It isn't long before Duke and Ernie catch up to them on a lonely stretch of highway. The boys continue to terrorize the Phillips family, each of whom indulge in their own unique style of histrionic overacting. Another sign is seen, "Roadside Diner Ahead. Open 24 Hours. Truckers Welcome." (I swear. Dad Phillips could see a sign saying "Bridge Ahead. Go Jump," and he'd do it.) Dad heads for the diner and a respite from the games of chicken. This part was hilarious. Dad pulls into a boarded up diner parking lot, gets out of the car and announces, "Maybe there's somebody inside." Then he's peeking between boards on the window and says "There's a telephone in there. Maybe I can call for help." (Uh...yeah, Dad. There's a plan. I fully expected Night of the Living Dead hot rod zombies to appear next.) Duke and his Corvette follow Dad, and after a brief confrontation with the hooligans, Dad picks up a board, WITH NAILS, and threatens them saying, "Do you know what these nails can do to your face?" (This is where I totally lost it in hysterics.)

"Back off, punks. I'm packing boards."

Duke, Ernie and the car blow off into the night, but by now Tom has his epiphany and realizes that if he's going to fight back, it has to be on their terms. No more passivity. No more laying low. (Oh yeah. Did I forget to mention that Dad used to have anger issues before his accident? Well...he did.) Tom parks the car at the edge of a narrow bridge, has his family exit the car and walks them deep into the desert away from his planned danger. Duke and Ernie speed toward the family car for one final game of chicken, but they realize at the last minute that the Plymouth isn't budging. They swerve to avoid a collision and roll their rod off the road into a ditch. Tom runs up thunking at the upended Corvette, taking sissy swipes with a tire iron. He then begins to realize that he's had the fortitude to stand up to these little creeps all along. In a speech reminiscent of Scarlett O'Hara's vow to rebuild her ancestral home, Tom tells the boys, "I'm not going to run anymore. I'm going back to my motel and I'm gonna clean up all the slop and garbage and the smell and it's gonna be like it should be. And I won't even need the police." The police show up anyway and haul Duke and Ernie home with their tails between their legs. (No doubt to very drunk parents.)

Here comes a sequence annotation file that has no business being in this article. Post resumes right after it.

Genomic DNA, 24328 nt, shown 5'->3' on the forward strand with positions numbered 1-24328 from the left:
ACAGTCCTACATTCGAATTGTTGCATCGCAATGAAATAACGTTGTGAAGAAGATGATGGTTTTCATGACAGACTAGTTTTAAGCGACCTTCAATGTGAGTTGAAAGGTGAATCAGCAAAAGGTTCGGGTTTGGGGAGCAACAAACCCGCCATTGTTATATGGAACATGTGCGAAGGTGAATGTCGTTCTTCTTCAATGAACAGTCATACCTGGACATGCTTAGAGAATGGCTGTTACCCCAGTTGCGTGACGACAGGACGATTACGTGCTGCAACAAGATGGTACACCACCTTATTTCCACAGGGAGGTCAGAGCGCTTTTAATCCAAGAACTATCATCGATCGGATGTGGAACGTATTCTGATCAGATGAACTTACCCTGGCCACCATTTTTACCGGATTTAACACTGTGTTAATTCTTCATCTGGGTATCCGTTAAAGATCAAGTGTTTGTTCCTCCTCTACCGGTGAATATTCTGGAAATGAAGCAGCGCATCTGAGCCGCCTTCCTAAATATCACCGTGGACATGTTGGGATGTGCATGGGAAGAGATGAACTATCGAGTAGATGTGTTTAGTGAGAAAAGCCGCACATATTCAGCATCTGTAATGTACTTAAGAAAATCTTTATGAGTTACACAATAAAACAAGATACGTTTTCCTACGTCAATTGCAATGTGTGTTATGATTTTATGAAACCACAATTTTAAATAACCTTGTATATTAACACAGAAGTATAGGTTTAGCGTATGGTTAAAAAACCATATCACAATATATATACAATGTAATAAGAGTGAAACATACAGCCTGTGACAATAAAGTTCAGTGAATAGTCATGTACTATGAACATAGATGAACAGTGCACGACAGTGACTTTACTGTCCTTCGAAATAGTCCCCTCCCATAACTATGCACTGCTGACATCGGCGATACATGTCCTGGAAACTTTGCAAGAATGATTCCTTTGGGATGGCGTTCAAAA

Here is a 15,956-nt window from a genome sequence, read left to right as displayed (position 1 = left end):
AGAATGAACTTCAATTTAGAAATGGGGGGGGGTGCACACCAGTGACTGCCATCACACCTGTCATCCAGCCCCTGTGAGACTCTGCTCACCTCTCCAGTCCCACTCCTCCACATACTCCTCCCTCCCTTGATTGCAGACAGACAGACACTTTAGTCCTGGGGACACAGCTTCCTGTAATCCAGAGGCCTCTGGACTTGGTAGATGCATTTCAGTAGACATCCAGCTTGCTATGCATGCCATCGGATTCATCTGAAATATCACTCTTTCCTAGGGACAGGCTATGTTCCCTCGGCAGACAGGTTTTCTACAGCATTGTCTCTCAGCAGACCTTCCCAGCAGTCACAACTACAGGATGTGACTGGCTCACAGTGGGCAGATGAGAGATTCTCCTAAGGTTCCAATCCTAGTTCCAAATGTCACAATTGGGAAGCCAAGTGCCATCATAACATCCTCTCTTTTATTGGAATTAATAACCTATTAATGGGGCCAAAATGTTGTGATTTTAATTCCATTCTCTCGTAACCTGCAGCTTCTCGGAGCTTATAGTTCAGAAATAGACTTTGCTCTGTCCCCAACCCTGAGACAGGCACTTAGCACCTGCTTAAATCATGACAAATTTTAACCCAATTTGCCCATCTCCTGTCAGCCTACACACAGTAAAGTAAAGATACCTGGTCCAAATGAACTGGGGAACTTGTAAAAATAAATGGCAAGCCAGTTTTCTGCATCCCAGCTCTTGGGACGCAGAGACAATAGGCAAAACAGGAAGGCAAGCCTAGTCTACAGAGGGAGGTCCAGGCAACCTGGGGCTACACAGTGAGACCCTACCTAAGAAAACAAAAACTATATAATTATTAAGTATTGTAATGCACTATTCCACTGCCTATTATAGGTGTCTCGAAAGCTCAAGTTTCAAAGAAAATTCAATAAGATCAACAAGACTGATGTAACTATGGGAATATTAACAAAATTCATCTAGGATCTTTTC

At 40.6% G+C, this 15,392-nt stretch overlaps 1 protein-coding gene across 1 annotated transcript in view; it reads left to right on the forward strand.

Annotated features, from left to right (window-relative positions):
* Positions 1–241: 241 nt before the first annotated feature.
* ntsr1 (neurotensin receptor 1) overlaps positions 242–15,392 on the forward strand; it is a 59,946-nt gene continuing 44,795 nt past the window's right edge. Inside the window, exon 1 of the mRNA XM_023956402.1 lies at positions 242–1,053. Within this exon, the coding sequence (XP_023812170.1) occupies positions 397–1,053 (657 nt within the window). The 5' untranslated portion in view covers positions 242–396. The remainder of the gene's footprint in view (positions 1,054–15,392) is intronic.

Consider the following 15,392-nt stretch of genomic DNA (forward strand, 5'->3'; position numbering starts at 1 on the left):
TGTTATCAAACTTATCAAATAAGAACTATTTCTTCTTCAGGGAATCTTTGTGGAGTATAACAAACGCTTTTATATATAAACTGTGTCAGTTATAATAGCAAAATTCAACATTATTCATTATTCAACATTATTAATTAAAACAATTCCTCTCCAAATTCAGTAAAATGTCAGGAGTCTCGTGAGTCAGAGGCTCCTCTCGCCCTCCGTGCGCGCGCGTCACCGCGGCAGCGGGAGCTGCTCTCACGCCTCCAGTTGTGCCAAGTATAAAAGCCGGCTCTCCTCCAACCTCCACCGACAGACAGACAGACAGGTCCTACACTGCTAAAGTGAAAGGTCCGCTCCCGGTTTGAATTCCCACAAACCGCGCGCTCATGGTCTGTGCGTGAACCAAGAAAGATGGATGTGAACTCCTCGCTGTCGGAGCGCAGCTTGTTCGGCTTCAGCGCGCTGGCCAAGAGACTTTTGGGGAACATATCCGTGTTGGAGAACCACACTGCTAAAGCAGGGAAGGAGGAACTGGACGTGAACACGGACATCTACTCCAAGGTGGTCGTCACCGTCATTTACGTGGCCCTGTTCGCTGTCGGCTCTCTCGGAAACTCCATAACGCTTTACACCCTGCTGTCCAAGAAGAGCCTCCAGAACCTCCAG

It may have been a deeply traumatizing experience for them all, but the Phillips family is closer and more wholesome than ever. "Peg," a newly liberated Tom tells his wife, "I wouldn't even mind if you drove now." With Mom now behind the wheel, everyone piles into the station wagon for the drive back to their own little piece of the American dream, a roadside motel in Mayville, U.S.A. Dad in his high-waisted Sansabelt™ slacks, ready to defend his piece of the American loaf.

"I'm getting bugged driving up
and down this same old strip
I've got to find a new place
where the kids are hip."